Thursday, October 16, 2014
C.A. Upholds $1 Million Verdict in Retaliation Suit Against LAFD
By KENNETH OFGANG, Staff Writer
The Court of Appeal for this district has upheld a $1 million verdict in a whistleblower retaliation suit brought against the City of Los Angeles by the former head of the fire department’s Arson and Counter-Terrorism Section.
Div. Seven held Tuesday, in an unpublished opinion by Justice Laurie Zelon, that substantial evidence supported John Miller’s claim that he was removed from his prestigious post because he advised his superiors of conduct by arson investigators that Miller reasonably believed to be unlawful.
Miller and Capt. Michael Rueda filed suit in July 2009, saying they were “detailed”—temporarily reassigned without change of rank or pay—out of the department’s Arson Counter-Terrorism Section after disclosing “violations of state or federal statutes” by members of the unit.
The two were detailed in September 2008 and returned to the section in February 2009. But Miller was permanently transferred to a battalion commander’s position in Woodland Hills in November 2009, a move he alleged was made to retaliate both for his earlier whistleblowing and his filing of the lawsuit.
While both positions are at the command level, he alleged, the arson post is especially prestigious; members of the section are classified as peace officers and are the only LAFD members authorized to carry guns on duty. He also lost a 5.5 percent pay premium and his department vehicle, and had to work a less desirable schedule, he alleged.
A Los Angeles Superior Court jury found by special verdict that Miller had reported what he reasonably believed to be unlawful conduct, that he suffered an adverse employment action as a result, and that the city failed to prove by clear and convincing evidence that it had legitimate reasons for the adverse employment action.
Jurors awarded Miller more than $993,000 in damages, including $550,000 in past and future non-economic losses, for violation of Labor Code §1102.5, the whistleblower statute. His co-plaintiff, Rueda, had his claims rejected by the jury.
On appeal, the city conceded that Miller made a protected report of unlawful activity when he complained that an arson investigator under his command covertly recorded a confidential lineup. And Zelon said there was plenty of evidence that he reported other actions—including failures to properly collect and retain evidence, failure to respond to the scenes of possible arsons or to follow up with witnesses, and failure to arrest suspects—that he reasonably believed to be criminal.
The city, however, contended there was insufficient evidence that the transfer constituted an adverse employment action, or that it was retaliatory.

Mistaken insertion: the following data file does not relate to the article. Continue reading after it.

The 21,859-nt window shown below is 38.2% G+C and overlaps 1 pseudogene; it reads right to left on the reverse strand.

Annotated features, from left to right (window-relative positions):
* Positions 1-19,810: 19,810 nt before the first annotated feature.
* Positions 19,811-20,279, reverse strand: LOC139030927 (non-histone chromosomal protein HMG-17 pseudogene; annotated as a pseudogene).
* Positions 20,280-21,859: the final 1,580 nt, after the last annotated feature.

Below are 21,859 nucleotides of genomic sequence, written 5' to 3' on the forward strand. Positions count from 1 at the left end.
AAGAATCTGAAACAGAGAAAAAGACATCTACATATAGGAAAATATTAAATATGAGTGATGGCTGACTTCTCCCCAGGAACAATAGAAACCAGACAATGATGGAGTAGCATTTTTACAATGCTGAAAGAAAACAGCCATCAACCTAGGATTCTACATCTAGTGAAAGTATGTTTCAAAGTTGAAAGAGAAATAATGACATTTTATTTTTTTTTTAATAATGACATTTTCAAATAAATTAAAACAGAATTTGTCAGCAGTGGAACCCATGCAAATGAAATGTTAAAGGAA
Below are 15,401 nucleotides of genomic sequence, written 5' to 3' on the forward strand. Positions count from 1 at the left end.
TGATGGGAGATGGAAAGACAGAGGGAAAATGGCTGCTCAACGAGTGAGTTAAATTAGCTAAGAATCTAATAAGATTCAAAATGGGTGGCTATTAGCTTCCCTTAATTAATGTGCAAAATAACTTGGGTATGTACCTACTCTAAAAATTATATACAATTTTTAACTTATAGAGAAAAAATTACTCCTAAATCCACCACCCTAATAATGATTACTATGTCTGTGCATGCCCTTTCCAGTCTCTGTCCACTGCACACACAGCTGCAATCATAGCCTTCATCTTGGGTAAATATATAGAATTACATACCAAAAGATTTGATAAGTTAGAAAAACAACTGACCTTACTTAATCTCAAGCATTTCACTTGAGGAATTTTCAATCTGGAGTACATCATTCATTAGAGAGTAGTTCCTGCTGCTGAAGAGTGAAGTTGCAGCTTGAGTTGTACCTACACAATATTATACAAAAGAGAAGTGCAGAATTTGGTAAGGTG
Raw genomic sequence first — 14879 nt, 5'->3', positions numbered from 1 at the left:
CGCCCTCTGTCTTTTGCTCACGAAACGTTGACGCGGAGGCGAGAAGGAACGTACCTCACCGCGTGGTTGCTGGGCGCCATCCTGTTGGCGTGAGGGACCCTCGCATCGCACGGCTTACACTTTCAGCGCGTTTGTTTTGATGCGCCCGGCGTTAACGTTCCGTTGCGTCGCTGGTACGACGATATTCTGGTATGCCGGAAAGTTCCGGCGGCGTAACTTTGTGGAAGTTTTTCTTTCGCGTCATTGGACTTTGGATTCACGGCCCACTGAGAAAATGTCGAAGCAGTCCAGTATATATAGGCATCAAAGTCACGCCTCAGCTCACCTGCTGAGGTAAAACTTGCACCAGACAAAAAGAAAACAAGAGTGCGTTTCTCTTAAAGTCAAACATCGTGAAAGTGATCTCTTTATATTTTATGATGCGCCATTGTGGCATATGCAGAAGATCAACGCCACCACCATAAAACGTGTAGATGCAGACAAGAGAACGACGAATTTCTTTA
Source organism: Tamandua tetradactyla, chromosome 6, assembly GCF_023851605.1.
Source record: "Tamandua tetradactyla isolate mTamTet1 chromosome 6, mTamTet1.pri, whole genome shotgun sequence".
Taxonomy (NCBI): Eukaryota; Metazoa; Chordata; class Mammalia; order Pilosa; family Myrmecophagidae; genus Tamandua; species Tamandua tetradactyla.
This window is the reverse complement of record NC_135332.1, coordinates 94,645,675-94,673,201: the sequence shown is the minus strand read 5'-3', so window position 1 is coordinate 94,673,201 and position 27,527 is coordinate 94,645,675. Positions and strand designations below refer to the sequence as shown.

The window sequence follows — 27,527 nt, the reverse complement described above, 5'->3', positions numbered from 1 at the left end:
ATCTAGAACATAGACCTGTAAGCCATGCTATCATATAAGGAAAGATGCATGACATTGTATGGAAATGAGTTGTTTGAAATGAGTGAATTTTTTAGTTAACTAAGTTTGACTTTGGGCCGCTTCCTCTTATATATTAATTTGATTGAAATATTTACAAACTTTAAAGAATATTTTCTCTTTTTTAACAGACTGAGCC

Zelon, however, said that Miller suffered significant immediate and long-term detriment as a result of the transfer, even though he kept his rank.
Besides losing his salary bonus and other economic benefits when he was shifted from the arson section to platoon duty, “Miller’s transfer materially affected his job performance and opportunities for advancement in his career,” the justice wrote, as he was shifted from “one of the highest profile positions in the Fire Department and…a solid platform for advancement within the organization” to a post “which is neither a special duty assignment nor a highly coveted position.”
There was also substantial evidence of retaliatory motive on the part of the department, Zelon said, rejecting the city’s claim that Miller was detailed because of concern for his safety. Although former Chief Douglas Barry testified that he was concerned about Miller’s safety after a number of the section’s investigators complained about the commander’s assessment of their work, there was substantial circumstantial evidence that this was “a mere pretext for retaliation,” the justice said.
She noted that neither Barry nor Assistant Chief Ralph Terrazas, to whom Miller reported the alleged misconduct, had discussed any safety issues with Miller; that the department’s outside consultants on workplace violence had conducted an assessment and recommended against Miller’s removal as head of the section; that the department had stripped Miller of his firearm and ballistic vest when he was detailed, suggesting it did not believe he was at risk; and that after Miller was detailed, the department did not return him to his position until two months after the consultants submitted their report.
Zelon went on to say that the retaliation finding in favor of Miller was not inconsistent with the finding that Rueda was not retaliated against. The evidence as to the two plaintiffs differed, the justice noted, and the jury could have found that Rueda was transferred out of legitimate concern for his security, since he—unlike Miller—had expressed fears in that regard.
Miller was represented on appeal by Gregory W. Smith, Christopher Brizzolara, Douglas G. Benedon, and Gerald M. Serlin. Deputy City Attorney Paul L. Winnemore argued for the defendant.
The case is Miller v. City of Los Angeles, B245514.
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